Margaret Atwood's famous novel The Handmaid's Tale shocked and cattle-prodded its way onto our screens in 2017. Series two will air its fifth episode this Sunday, on Channel 4. Although a slight departure from Atwood's original, The Handmaid's Tale follows the journey of June Osbourne, or Offred as she is known to her 'commander', as she attempts to leave America and the forces of the Gilead regime.
The God-fearing dystopia in which The Handmaid's Tale is set categorises women by their ability to bear children. The fertile 'handmaids' provide children for the wives of the commanders and leaders, who are often unable to have their own children. In return for this 'gift', the handmaids are offered a life without suffering. Or so they say.
In December 2017, David Robertson asked Christian Today readers to avoid watching this 'ugly' and 'anti-Christian' drama. He has a point. The series, although compelling watching, is not representative of the Christianity that many of us know. It must be noted however, that despite the familiar language – eg the greeting 'blessed be the fruit' and scripture references – allusions to Jesus, the salvation or messianic ideas are minimal. It is, after all, a work of fiction.
So, what is it exactly that draws readers back each week? And particularly, why do young women, including Christian ones, find it so captivating? A plotline so heavily focused on oppression has found itself nestled into the prime Channel 4 spot that also hosts My Big Fat Gypsy Wedding and Big Brother.
One explanation can be found in the appropriation of the striking red 'habits' – a word in itself used in appropriation – of the handmaids. The Irish abortion referendum saw women from Belfast to Dublin donning the floor-length scarlet cloaks and white, winged bonnets as a demonstration of their beliefs. While a 'commander' is not forcing them to bear children in his name, they believe that the state, in its abortion ban, forced them to carry unwanted children to term. In the era of the 'Me Too' movement and the gender pay gap revelations, handmaids stand for the ever-continuing journey that women face as they strive for equality.
Characters have stood out in this role. Of course June, in her many acts of defiance, demonstrates a resilience that stands up to oppression and injustice. Her care for the other women acts to strengthen the sisterhood. She does not let Janine kill herself out of desperation to keep her baby. Similarly, Ofglen, who ousts her commander for raping her, is seen as a defiant and resilient character. The witness of these women and their resistance to the regime is empowering for viewers. It is a demonstration of both kindness and resilience.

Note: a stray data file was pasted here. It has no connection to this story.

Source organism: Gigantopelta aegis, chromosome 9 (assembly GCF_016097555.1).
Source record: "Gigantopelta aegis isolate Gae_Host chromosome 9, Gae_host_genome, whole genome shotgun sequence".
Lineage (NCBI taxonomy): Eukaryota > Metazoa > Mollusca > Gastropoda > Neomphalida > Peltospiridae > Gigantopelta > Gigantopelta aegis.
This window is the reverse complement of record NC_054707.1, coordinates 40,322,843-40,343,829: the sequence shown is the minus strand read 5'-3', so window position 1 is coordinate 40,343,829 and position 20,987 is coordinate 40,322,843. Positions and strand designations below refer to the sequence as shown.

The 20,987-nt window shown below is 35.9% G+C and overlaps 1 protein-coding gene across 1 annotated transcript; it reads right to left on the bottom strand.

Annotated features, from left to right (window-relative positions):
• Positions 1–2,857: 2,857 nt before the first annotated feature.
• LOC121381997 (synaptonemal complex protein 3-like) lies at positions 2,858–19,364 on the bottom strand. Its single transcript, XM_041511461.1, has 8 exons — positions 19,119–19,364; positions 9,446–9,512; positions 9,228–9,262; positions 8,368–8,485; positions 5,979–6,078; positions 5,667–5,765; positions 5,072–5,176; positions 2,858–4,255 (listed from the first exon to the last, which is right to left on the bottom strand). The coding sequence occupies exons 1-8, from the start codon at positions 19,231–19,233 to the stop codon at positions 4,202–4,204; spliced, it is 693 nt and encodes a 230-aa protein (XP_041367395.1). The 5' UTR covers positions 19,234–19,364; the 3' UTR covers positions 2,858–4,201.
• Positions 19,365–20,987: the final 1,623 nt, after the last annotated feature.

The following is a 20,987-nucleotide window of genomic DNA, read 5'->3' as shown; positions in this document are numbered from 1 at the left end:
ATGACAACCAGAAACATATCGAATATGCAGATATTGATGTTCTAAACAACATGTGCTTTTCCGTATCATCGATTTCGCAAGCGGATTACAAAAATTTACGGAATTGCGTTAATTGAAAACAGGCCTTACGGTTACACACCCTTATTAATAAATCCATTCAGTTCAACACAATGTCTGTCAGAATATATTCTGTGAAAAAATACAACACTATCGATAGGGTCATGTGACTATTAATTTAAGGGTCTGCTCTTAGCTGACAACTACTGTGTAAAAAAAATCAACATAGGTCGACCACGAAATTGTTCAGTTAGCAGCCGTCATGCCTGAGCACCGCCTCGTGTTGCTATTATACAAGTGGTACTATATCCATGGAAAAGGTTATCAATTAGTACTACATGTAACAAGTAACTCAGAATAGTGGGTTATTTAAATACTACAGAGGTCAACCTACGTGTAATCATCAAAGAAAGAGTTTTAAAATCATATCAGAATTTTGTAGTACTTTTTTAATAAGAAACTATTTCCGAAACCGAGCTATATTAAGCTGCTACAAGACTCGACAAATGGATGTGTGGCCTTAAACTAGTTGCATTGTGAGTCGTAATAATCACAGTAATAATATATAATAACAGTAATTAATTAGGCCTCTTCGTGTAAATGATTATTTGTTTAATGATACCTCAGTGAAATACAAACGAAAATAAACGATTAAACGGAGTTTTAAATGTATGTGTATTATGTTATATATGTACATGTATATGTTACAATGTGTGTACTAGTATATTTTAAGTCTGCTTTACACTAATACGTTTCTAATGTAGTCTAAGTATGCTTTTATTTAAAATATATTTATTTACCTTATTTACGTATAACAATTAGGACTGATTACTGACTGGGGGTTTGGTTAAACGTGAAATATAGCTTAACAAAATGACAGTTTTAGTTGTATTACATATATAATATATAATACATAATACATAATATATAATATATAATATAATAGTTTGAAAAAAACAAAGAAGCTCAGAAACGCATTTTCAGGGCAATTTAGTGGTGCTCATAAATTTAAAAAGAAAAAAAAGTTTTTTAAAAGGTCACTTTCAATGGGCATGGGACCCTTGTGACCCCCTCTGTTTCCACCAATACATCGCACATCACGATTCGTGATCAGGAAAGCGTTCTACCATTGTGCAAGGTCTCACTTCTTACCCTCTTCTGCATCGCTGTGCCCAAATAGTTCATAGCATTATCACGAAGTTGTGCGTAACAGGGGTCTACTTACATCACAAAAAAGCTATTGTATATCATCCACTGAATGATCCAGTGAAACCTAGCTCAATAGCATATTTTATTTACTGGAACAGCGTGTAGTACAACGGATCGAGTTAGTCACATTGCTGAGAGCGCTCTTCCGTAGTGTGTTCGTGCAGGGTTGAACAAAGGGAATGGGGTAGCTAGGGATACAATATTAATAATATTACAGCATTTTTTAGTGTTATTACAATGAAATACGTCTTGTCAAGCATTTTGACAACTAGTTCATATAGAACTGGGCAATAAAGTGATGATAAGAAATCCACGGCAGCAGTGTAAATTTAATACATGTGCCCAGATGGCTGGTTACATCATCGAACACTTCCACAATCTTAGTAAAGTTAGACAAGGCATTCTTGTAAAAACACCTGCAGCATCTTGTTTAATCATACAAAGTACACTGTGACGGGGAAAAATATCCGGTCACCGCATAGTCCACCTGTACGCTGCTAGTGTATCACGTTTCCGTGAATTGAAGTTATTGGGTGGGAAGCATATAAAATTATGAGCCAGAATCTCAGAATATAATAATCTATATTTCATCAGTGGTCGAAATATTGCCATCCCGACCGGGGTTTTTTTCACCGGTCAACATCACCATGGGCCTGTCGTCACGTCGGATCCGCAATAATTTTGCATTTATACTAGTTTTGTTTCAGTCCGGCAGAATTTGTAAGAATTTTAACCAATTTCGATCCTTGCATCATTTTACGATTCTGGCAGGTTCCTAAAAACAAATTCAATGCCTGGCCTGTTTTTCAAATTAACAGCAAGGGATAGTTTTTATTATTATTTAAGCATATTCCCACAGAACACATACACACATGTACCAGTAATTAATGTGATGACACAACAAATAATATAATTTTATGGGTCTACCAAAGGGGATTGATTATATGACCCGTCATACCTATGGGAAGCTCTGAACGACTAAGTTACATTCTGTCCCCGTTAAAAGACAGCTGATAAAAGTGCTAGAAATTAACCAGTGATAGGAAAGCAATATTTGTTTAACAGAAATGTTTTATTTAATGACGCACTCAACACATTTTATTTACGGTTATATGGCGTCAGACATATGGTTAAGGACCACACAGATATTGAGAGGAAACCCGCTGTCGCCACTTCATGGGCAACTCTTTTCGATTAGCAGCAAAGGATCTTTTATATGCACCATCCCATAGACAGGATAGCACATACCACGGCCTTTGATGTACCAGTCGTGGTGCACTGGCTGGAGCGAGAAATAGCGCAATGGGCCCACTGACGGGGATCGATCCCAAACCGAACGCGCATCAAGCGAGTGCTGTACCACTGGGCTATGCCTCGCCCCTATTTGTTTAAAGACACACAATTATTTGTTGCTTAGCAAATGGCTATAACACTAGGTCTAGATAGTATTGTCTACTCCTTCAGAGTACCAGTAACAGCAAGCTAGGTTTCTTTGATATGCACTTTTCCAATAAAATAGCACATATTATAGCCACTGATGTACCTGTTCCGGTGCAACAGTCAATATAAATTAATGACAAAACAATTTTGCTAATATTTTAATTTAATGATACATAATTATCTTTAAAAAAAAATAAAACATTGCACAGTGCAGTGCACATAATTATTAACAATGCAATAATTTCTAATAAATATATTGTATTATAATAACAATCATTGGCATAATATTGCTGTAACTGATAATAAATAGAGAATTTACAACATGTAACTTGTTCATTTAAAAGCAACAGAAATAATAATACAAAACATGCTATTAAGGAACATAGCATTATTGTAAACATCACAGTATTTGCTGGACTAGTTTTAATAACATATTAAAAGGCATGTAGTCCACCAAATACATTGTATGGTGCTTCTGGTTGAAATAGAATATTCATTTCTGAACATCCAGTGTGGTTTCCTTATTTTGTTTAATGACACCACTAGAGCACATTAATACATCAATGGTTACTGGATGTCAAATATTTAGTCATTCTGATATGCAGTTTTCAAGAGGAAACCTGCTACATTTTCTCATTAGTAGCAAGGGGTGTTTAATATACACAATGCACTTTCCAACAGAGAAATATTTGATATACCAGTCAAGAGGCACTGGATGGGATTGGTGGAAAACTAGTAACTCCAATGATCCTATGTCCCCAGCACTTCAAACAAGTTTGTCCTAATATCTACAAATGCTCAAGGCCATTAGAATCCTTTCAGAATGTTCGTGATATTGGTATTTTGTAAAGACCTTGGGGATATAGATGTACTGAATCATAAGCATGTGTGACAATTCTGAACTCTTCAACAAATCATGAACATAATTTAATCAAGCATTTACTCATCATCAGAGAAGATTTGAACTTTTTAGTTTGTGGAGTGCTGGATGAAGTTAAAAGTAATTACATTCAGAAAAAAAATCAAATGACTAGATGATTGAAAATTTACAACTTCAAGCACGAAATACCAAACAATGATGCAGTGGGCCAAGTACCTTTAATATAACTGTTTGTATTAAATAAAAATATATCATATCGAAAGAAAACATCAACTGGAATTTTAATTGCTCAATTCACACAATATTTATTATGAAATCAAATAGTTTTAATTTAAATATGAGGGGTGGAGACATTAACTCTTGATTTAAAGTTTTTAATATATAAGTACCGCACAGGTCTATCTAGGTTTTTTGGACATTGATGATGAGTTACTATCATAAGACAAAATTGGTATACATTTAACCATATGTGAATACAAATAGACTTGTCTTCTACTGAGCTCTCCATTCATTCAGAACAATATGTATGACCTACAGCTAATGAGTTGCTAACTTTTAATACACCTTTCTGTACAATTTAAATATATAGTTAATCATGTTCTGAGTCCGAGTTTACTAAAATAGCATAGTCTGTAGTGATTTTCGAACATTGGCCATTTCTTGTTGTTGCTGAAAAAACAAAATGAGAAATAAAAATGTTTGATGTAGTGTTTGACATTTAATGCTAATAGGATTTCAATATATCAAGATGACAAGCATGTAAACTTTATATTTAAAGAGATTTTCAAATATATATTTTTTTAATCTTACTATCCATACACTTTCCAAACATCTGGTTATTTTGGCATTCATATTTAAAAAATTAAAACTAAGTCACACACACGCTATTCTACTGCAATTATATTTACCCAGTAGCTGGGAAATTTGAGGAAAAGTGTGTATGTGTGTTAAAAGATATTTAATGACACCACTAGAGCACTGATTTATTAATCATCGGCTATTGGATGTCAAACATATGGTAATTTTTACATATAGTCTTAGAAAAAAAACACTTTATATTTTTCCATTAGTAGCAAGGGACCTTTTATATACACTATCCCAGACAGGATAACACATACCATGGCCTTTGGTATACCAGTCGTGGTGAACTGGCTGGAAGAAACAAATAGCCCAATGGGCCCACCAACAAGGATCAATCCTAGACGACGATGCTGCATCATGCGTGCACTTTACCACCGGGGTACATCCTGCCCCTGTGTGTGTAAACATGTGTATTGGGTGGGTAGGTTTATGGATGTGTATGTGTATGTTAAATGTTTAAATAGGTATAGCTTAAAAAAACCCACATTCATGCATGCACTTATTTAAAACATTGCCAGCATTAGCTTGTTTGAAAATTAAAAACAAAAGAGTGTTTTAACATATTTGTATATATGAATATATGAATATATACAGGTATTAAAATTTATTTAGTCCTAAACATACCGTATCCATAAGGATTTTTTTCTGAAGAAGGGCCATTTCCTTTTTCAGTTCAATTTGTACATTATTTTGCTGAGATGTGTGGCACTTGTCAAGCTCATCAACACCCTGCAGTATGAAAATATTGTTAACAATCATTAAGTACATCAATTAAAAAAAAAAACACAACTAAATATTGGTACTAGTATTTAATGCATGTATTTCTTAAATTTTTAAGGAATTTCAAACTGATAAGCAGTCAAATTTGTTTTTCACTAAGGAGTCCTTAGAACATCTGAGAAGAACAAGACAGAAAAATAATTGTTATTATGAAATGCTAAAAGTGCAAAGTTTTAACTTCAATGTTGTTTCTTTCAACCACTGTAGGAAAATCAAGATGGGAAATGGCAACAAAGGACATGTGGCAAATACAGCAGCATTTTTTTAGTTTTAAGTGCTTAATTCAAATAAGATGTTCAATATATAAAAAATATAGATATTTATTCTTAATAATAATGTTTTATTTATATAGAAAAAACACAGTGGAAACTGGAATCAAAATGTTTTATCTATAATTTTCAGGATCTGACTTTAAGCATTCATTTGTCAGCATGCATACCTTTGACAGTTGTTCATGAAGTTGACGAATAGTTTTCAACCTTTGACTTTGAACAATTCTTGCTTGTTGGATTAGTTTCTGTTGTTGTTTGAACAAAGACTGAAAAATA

On the other hand, while the striking imagery of The Handmaid's Tale has been used outside the Golden Globes and sexual harassment trials, the message that the plot promotes is otherwise aligned. The systematic abuse of the handmaids is not pro-women and it is not Christian. However, one could argue a sense of Christian messaging coming through. It is difficult to deny ideas of the gift and blessing of new lives. The wives yearn for children, doing all that they can (and using extremely questionable means) to do so. We see a marked change in wives who have children, including their treatment of the handmaids that bring this life into the world.
In the first series we see Janine coddled (and possibly prayed over) as she goes through labour. After giving birth, Offred (June) declares that Janine has been given a level of safety and relief, as a woman who has borne a child can never be Unwoman. Similarly, although in more sinister circumstances, in the current series, Aunt Lydia (the Mother Superior of the handmaids, if you will) reminds June that regardless of her rebelliousness, she is immune from punishment while pregnant. As June escapes we see her cradle her bump and talk about wanting to care for the baby inside her. While this may involve a stretch of analysis, it could be argued that The Handmaid's Tale has a streak of the pro-life running through it. Is this the message the producers envisaged?
The Handmaid's Tale, and particularly the current series, is an entertaining sequence of jump-scares and excitement. Most viewers are watching for this reason. However, we cannot ignore the difficult topics that are covered. The Christian perspective is a contentious one. To see familiar teaching displayed in repressive, dangerous and abusive ways is difficult, and we know it is unacceptable. However, Christians see these teachings in a different light, primarily through the prism of salvation – a theme not covered in either the novel or television series. But along with everyone else, we tune in, waiting for the day of deliverance for these defiant, feminist handmaids.
Nina Mattiello Azadeh studied music and philosophy and was a Faith in Politics media intern in 2016. She has a keen interest in interfaith relations, social action and is a classical ballet dancer. Follow her on Twitter @Ninamataz